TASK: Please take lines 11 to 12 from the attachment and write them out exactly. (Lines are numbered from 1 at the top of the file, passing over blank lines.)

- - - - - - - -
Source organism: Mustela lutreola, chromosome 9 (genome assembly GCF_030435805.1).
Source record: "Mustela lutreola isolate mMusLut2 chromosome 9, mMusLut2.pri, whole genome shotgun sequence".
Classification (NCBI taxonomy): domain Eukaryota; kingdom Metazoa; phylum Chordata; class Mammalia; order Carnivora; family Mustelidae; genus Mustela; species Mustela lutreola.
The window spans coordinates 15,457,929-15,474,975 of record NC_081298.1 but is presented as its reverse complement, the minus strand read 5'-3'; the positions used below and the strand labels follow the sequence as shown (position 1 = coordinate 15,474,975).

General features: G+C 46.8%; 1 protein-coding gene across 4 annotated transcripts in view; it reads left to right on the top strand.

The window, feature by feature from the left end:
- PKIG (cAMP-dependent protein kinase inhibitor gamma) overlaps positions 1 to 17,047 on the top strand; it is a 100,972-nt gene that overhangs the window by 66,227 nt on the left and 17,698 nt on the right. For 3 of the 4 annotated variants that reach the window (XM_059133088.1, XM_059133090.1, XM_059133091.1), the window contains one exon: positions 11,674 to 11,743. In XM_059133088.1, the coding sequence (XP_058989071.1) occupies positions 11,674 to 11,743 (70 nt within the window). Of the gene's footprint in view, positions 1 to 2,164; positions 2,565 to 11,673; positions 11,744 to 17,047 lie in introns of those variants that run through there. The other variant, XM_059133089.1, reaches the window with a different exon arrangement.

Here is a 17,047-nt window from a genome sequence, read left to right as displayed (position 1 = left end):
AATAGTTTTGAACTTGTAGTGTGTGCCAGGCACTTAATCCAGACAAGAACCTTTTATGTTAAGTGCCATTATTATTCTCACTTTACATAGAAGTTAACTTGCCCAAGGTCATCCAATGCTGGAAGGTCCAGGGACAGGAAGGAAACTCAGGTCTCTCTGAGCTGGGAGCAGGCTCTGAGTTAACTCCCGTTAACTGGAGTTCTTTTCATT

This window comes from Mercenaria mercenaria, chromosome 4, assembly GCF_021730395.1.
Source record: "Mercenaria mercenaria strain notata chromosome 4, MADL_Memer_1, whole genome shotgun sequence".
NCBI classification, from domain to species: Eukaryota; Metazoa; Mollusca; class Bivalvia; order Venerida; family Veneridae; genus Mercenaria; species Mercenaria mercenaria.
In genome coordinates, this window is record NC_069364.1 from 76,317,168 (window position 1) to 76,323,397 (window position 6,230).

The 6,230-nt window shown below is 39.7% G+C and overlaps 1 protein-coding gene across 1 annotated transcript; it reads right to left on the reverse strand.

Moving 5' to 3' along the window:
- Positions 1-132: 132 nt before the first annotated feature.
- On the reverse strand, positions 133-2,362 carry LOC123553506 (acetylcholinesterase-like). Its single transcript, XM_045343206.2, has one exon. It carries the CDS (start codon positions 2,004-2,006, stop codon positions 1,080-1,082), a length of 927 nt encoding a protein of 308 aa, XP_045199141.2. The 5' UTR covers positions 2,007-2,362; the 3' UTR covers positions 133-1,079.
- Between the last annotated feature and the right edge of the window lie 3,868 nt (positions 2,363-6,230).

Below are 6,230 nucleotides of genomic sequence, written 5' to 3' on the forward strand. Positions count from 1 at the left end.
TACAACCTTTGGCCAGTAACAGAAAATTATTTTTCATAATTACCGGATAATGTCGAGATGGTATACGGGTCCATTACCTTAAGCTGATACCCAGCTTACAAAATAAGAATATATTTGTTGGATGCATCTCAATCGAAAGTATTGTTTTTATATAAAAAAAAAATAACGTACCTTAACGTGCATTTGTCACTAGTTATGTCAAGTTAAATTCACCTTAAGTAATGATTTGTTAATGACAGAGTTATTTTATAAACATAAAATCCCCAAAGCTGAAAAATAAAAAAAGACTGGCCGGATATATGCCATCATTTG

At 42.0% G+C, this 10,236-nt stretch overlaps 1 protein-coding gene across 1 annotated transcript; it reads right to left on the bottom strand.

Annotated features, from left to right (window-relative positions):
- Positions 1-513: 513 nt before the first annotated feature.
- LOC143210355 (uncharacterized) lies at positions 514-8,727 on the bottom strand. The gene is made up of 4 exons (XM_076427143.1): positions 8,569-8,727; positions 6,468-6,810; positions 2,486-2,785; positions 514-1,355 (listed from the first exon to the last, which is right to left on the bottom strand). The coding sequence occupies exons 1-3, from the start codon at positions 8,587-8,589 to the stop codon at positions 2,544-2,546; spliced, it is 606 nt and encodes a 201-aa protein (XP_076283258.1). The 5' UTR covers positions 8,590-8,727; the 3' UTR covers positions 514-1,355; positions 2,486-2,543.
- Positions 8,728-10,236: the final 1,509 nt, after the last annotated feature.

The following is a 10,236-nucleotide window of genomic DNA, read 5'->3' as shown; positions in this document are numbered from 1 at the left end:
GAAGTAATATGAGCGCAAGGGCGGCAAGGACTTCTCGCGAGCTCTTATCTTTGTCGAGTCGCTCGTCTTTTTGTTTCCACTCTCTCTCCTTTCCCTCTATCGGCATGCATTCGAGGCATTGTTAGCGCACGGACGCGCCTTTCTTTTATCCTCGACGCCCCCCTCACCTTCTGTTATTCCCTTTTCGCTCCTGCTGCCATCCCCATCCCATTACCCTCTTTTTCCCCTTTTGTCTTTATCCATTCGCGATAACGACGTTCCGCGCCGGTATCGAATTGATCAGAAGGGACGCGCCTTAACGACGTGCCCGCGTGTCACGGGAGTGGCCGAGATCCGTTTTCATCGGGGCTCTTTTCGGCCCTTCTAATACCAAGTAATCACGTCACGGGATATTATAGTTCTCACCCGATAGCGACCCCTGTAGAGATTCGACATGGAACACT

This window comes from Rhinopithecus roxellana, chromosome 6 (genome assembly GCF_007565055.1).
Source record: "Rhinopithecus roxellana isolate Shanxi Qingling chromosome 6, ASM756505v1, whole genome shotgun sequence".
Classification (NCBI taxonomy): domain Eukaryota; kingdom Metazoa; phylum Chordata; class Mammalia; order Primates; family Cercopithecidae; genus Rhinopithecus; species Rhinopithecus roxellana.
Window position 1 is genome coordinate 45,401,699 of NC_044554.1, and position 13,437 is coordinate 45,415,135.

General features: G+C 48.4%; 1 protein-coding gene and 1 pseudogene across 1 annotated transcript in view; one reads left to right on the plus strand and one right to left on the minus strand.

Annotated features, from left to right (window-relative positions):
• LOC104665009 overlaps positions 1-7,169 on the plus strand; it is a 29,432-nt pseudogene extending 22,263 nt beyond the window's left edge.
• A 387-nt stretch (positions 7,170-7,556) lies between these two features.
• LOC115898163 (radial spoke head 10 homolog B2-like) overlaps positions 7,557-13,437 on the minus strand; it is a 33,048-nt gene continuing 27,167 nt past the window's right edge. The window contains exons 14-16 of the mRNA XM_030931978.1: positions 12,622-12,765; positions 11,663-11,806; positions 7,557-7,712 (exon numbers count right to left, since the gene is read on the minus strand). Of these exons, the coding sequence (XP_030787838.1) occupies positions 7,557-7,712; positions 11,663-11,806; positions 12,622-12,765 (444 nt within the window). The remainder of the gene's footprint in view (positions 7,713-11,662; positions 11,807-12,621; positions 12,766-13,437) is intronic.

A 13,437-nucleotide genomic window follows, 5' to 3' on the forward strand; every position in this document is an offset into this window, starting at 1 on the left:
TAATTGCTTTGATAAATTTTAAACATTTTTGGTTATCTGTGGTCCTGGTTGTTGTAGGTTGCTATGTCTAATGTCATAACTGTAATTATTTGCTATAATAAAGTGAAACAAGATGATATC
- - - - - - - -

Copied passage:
Source record: "Mercenaria mercenaria strain notata chromosome 4, MADL_Memer_1, whole genome shotgun sequence".
NCBI classification, from domain to species: Eukaryota; Metazoa; Mollusca; class Bivalvia; order Venerida; family Veneridae; genus Mercenaria; species Mercenaria mercenaria.